This Purgatory

Please don’t tell me everything is wonderful now!

That phrase, painfully shouted by the band Everclear in their song “Wonderful,” perfectly describes where my mind is right now.

Today I was cleaning out our storage room and I came across several spools of old CD-R disks. They were ambiguously marked, which made me curious what was on them. Several said “CPU BACK-UP” but had no date, so I was curious what I could have backed-up from an old computer I had years ago. However, I wasn’t quite prepared for what I found.

Scrolling through the haphazardly-organized folders, I found old pictures and videos of bygone friends during bygone times from a bygone life — and it didn’t really bug me. I found a few folders of MP3s I’d probably downloaded from Napster — and it didn’t really bug me.

Then, on the third or fourth CD-R, I found a solitary folder simply labeled, “Brundage.” I looked at this folder for a second and wasn’t sure what to make of it. However, an instantaneous double-click later revealed the folder’s digital contents, and for some reason, at that moment, with the song that happened to be playing on my iTunes at that exact moment (“Wonderful” by Everclear, obviously), I couldn’t help myself — an emotional avalanche flowed from me and I began to weep uncontrollably.


It’s been a long time since I’ve cried as hard as I cried tonight.

Staring at me from my computer screen was apparently the disk I used to back-up all of my teaching materials from my teaching computer. Not only that, but staring me in the face was the memory of every lesson I taught in the six years I was a teacher — teaching the allegories of Animal Farm, teaching the tragic imagery of Ethan Frome, teaching the societal parallels of Lord of the Flies — and then it hit me: I have completely and irreparably fucked my life up.

And I began to cry harder than I’ve cried in a long time.

Thank God, I was home alone (although, I was on the phone with my best friend, so I muffled my sobs to the best of my ability).

There’s a certain agony which comes accompanies the feeling of loss I was experiencing. In essence, I was mourning the loss of the life I had, and there was no one to blame except myself. I was literally mourning the death of my bygone life, and I was the guilty murderer of that life.

I often tell people, “I have my dream job!” because I get to write full-time. However, the caveat to that is, most of the writing I do is about the fact that I ruined my life. Even my fiction is based on the emotional turmoil I experienced in my real life. So, every day, when I sit down to write, I must channel the torturous agony of the knowledge that I’ve ruined my life — and even worse, I have hurt so many other people as well. I can only imagine the pain my former student experiences, I know my wife struggles with it, and I know my daughter’s struggles will only get worse as she enters middle school this year (because, no doubt, some horrid kid will find out who her dad is and torment her to tears, and then she’ll hate me as a result — domino effect).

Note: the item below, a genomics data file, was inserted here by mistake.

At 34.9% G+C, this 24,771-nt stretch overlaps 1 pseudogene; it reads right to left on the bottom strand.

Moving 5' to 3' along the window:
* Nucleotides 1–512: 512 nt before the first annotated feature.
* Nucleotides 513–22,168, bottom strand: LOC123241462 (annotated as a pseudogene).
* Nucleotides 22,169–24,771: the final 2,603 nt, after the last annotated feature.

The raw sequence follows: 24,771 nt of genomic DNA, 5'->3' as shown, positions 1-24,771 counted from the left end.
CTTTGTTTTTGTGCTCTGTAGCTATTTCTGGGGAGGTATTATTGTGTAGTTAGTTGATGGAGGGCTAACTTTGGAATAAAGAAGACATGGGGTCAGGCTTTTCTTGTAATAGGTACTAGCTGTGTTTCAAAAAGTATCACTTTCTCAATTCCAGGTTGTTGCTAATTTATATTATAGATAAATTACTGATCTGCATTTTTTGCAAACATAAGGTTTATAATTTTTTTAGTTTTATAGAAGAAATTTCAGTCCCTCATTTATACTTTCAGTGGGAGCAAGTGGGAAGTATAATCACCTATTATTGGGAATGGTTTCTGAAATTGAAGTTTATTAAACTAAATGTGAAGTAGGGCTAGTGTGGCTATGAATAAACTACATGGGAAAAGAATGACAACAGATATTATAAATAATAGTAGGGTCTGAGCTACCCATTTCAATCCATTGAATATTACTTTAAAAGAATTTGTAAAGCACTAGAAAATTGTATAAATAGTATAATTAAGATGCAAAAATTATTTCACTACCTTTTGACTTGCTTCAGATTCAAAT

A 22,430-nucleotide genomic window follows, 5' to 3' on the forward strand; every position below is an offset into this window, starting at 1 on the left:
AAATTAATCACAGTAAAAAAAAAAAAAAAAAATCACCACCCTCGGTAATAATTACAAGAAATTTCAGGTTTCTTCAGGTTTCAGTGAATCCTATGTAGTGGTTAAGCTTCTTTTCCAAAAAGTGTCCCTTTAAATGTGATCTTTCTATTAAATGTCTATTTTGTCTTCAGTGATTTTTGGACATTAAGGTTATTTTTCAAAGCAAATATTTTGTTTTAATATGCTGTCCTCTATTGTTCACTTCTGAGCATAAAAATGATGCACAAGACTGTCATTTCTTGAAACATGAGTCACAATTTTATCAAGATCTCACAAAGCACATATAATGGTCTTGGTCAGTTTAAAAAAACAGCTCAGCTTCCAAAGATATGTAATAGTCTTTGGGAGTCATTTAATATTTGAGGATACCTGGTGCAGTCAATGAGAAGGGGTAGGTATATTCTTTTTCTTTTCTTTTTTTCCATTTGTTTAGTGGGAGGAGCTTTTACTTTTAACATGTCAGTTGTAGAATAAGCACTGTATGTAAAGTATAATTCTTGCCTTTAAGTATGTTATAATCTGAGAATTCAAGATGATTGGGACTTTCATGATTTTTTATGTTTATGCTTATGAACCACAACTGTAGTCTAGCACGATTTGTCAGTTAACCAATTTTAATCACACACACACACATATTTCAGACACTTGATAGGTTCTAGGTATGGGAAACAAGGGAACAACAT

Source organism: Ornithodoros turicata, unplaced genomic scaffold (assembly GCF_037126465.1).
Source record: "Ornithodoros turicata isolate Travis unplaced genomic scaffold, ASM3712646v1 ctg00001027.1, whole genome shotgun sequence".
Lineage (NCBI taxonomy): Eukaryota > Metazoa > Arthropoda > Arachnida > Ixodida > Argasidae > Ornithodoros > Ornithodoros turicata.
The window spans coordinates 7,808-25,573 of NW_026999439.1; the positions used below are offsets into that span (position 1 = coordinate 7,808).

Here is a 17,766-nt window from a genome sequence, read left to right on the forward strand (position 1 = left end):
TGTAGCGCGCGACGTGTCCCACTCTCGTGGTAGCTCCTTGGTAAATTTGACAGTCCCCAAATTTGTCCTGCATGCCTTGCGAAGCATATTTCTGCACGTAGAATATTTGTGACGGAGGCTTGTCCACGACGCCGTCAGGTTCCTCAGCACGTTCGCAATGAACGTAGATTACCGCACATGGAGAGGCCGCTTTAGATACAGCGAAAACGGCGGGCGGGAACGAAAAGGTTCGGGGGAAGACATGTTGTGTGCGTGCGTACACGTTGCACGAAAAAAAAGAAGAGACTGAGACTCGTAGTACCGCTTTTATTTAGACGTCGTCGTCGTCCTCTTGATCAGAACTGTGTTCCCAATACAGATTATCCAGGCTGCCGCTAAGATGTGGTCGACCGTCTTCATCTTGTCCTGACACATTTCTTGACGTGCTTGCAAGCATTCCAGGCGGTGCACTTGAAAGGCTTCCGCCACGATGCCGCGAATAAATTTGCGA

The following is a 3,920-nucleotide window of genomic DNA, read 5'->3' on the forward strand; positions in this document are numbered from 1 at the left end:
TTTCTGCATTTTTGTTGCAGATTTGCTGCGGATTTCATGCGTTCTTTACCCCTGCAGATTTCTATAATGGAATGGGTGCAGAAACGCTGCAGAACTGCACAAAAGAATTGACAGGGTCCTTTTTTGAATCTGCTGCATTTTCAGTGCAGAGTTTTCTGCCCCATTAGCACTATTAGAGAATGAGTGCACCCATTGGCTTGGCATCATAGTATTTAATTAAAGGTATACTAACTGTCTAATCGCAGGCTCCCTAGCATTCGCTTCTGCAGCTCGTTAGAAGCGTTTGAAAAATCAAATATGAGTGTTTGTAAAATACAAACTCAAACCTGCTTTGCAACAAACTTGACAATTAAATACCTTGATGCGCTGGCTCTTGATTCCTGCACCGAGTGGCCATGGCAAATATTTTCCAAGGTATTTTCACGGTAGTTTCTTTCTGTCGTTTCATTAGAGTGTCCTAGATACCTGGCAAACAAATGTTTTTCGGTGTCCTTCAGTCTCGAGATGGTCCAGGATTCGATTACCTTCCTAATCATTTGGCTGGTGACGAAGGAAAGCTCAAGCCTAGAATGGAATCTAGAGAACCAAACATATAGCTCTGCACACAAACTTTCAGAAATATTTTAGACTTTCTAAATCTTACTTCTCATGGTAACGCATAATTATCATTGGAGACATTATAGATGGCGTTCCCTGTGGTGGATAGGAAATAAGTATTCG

At the end of Lord of the Flies, the main character, Ralph, is rescued on the beach of the island on which he and a group of boys have been stranded. However, upon encountering the British military officer who has discovered the marooned group of boys (who were at the climax of a violent mutiny amongst themselves), Ralph does not rejoice at the prospect of being rescued. He does not smile at the thought of being rescued.

These boys had turned on each other while they were marooned on the island, resulting in a bitter conflict which claimed the lives of several of the boys stranded with them.

So when Ralph was rescued, he did not joyously shout.

Ralph wept.

“Ralph wept for the end of innocence, the darkness of man’s heart, and the fall through the air of the true, wise friend called Piggy.”
—From Lord of the Flies by William Golding; p.202

Ralph was not happy that his personal Hell was over; Ralph wept because his personal Hell existed.

My personal Hell has passed, so now I live in a perpetual state of living Purgatory. I will always be haunted by the lingering memory of the life I had, the life I enjoyed, and the life I ruined. And although it may seem like I am living “my dream job” as a writer, that simply is not the case.

I died when I went to prison; I was dead when I was released from prison. And now, this, right now, this life — this is Purgatory.

My life is Purgatory — My life is a living Purgatory, torturously awaiting the next stage of the living afterlife.

I am Howard W. Campbell, Jr. howardwcampbell2

And there are days — many days — when I have to muster up the strength to go out and live a life. I am driven by the knowledge that I have a wife, daughter, family, and friends who love me. But even more so, I agonize over the fact that I’ve hurt so many people, including them. And yet, they still love me — a love I do not deserve. Therefore, sometimes, even the simplest step forward is a miracle. Sometimes, leaving my house feels like an act of God. Sometimes, interacting with other people seems like a superhuman feat. Because, at all times, I am me — and that is not a good thing to be.

This is my Purgatory.

Life is my Purgatory.

And I’m frozen here.

What froze me was the fact that I had absolutely no reason to move in any direction.”
—From Mother Night by Kurt Vonnegut; p. 232



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